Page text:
Llewellyn Smith sat on the advisory board for and gave a talk at EWACC 2012 (Energy, Water and Climate Change – building bridges between Europe and MENA (Middle East and North Africa)), which took place from 10-12 December 2012 in Cyprus. [9] The final day of the conference was “devoted to seeking partnerships and ways to “Build Bridges”, between the Middle East, North Africa and Europe.” It involved the drawing up of a Cyprus Declaration” considering policy and partnership building between the regions for research. [10] EWACC brought together “distinguished scientists from various research fields and communities, the private (energy) sector, primary stakeholders, policy makers and high-level officials- to foster sustainable development by broadening and deepening the Euro-Mediterranean dialogue.” [11] The conference was co-organised by the Cyprus Institute and the Deutsches Elektronen-Synchrotron. The Cyprus Institute was founded in January 2005. It is “a non-profit science and technology research institution, pursuing issues of regional importance and of global significance in the Eastern Mediterranean, the Middle East and North Africa.” [12] Deutsches Elektronen-Synchrotron is a world leading accelerator centre and part of the Helmholtz Association, Germany’s largest scientific organisation, which is funded by public sponsors and contract funding through public and private sector sponsorship. [12]

The conference was supported by: German Aerospace Center DLR –, KlimaCampus Hamburg –, GEOMAR - Helmholtz Centre for Ocean Research kiel –, UNESCO Natural Sciences Sector –, United Nations Environment Programme (UNEP) – It was sponsored by German Academin Exchange Service (DAAD) –, World Climate Research Programme –, World Meteorological Organization –, DFG –, Royal Institute of Technology –, LINKSceem –, Max Planck Gesellschaft –, Cyprus Telecommunications Authority – [13]

Energy Security Symposium

Llewellyn Smith is director of this British Council and Qatar Environment and Energy Research Institute collaboration which aims to assist UK-Gulf networks for research which can apply for British Council funding and review advances, issues and challenges in the field of renewable energy in the region. Llewellyn Smith said of his role

"The Gulf region plays a key role in the discussion of energy, both as a major producer of oil and gas, and as a profligate consumer of energy. Directing the symposium will allow me to understand better the efforts that are being made to reduce energy use and expand the use of renewable in the region. It will also provide an opportunity to look for collaborators wishing to work with us in Oxford on solar, marine and nuclear energy technologies, future modes of transport, demand reduction and management, energy efficiency and storage, future oil and gas markets, and a range of policy issues". [14]

Lobbying and positions of influence

Campaign for Science and Engineering in the UK (CaSE)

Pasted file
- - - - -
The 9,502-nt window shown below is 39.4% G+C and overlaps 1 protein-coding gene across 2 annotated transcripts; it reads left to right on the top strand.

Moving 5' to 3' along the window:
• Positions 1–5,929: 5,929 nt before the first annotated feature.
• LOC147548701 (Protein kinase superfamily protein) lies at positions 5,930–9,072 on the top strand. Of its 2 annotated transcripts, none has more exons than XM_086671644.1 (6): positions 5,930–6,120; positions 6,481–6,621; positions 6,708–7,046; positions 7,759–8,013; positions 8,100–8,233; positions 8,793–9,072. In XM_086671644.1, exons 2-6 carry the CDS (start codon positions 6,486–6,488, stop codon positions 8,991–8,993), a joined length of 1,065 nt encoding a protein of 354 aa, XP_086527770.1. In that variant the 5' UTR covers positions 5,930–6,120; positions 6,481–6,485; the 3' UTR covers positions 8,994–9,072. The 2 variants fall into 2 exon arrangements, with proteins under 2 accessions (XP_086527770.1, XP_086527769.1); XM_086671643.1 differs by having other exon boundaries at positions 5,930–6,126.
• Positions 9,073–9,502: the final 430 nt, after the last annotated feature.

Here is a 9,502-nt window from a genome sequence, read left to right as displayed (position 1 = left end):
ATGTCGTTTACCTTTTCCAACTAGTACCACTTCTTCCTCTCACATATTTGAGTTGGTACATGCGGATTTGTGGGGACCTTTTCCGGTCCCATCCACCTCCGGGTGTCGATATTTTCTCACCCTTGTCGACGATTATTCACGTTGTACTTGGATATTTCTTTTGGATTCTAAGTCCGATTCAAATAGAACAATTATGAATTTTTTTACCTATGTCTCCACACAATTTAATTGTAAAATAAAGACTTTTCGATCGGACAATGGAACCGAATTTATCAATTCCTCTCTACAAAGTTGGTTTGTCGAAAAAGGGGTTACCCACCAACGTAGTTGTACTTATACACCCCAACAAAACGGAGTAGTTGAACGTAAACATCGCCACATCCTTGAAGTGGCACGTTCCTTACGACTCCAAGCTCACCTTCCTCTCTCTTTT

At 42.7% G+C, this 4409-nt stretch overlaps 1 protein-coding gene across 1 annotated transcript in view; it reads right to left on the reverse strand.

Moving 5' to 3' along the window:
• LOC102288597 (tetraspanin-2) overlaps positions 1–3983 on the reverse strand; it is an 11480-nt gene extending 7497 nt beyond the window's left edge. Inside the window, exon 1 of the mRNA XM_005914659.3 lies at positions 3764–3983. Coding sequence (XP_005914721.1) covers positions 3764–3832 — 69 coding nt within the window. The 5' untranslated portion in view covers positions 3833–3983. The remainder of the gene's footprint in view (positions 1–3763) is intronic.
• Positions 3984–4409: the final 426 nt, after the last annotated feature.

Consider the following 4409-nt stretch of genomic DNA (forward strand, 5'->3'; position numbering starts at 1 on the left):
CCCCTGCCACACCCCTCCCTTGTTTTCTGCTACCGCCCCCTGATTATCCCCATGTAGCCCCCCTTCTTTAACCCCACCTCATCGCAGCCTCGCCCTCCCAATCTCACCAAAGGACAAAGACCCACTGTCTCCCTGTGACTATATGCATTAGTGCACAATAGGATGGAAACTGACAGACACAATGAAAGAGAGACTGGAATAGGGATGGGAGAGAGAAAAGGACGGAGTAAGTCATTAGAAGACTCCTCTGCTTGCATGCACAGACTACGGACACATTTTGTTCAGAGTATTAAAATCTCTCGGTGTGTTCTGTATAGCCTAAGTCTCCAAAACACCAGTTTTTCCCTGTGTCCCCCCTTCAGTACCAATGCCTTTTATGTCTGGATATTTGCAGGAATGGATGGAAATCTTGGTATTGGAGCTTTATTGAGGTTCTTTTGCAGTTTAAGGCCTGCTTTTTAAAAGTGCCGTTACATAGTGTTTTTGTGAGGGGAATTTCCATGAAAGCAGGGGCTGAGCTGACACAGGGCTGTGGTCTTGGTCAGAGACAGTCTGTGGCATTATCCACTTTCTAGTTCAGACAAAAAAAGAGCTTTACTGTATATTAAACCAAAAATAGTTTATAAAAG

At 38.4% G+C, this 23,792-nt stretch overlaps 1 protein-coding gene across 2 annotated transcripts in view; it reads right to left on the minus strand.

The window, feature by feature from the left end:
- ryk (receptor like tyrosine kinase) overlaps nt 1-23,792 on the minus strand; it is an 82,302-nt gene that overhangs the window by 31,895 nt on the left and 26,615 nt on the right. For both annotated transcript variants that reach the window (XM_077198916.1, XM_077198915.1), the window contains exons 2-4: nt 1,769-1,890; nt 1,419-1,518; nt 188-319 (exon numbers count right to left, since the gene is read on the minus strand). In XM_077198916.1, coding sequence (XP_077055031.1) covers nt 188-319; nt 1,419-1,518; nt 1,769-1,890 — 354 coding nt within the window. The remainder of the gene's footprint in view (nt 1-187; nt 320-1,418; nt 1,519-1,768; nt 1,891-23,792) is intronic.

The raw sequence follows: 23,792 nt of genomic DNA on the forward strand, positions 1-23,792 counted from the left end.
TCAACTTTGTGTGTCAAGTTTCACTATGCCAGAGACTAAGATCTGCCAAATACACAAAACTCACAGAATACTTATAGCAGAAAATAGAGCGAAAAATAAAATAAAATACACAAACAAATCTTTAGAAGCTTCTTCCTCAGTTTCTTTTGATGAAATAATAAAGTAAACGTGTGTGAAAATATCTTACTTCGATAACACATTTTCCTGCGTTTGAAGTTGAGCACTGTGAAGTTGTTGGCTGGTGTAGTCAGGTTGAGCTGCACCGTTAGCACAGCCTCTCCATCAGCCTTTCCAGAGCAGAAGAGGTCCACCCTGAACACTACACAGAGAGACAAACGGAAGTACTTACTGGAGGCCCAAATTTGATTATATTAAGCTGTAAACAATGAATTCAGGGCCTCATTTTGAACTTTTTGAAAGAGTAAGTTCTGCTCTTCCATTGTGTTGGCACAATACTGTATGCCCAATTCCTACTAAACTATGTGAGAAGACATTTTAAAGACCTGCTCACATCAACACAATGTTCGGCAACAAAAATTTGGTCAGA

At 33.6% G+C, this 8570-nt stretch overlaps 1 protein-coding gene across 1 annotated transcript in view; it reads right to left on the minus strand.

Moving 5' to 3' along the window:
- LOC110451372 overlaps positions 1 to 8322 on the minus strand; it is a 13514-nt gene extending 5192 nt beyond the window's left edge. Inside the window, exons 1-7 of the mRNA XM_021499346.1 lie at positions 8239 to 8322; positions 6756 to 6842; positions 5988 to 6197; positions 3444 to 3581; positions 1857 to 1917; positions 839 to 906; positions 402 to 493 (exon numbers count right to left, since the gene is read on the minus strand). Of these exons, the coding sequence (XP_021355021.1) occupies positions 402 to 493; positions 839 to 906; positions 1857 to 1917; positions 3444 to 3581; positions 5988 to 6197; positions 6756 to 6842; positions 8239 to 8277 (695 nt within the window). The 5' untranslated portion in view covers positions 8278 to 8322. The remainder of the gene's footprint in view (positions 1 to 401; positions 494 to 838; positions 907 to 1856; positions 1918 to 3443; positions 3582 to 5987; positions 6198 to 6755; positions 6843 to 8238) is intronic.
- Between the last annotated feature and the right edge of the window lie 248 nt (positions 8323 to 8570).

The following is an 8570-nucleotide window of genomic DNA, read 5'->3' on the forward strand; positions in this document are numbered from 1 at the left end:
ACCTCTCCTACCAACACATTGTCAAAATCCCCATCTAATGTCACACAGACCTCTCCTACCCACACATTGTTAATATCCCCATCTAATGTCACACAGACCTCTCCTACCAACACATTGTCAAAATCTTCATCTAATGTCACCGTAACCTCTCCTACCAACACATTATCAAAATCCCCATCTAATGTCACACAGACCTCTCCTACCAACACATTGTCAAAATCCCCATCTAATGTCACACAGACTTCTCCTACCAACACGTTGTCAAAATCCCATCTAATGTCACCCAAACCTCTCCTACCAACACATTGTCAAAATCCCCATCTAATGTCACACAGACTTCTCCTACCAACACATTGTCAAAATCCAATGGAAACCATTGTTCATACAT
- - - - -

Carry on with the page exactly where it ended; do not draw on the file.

Llewellyn-Smith is a member of the advisory council of this organization which is 'a group of distinguished scientists, engineers, industrialists and parliamentarians who are concerned about the health of British science'.[15] It is a high level lobby collective and organized a lobby of parliament in 2010 regarding the proposed cuts to science and engineering funding in partnership with the Science is Vital Coalition. [16] Llewellyn-Smith’s SMC advisory board colleagues Richard Sykes and George Alberti are also CaSE council members.

Llewellyn Smith meets with high-level global politicians both professionally and at formal social occasions. In 2004 he was seated next to then prime minister, Gordon Brown, at a state banquet hosted by the queen.[17]

Deputy foreign minister of Israel, Ayalon met with him on 4 March 2010 when Llewellyn Smith was in Israel to meet with members of the scientific community. [18]

8 May 2013, Llewellyn Smith met with Assistant Secretary for State of the USA, Brimmer, in his capacity as president of SESAME. [19]

Nuclear energy

Llewellyn Smith is a vocal advocate of nuclear as an alternative energy source. In October 2012 he gave the keynote speech at the All-Energy Australia conference in Melbourne. He also gave several media interviews urging the country to embrace nuclear as a domestic energy source. The conference was organised by Reed Exhibitions, a subsidiary of Reed Elsevier, which also owns Elsevier BV. Supporters of the conference include the Victoria State Government and sponsors include various alternative energy companies. [20] During the speech Llewellyn Smith said he recognised that nuclear was a “difficult sell” following Fukishima and named contributory factors as “fear, pseudoscience, political pragmatism, poor education and the dominant hydrocarbon energy lobby”. In relation to Fukishima he argued that no deaths had been directly attributed to the nuclear fallout, whilst acknowledging that “there may be one or two people who will die of cancer, but we are talking of very small numbers, if any.” He then went on to say, “but I would argue it is actually less dangerous than burning coal, which is killing people with air pollution.” [21] He also endorsed imposing a tax on carbon imports in Australia and proposed that the EU and Australia take a lead on “border adjustment calculations” regarding taxing carbon imports from countries that don’t impose a carbon tax internally and this may lead the rest of the world. [22]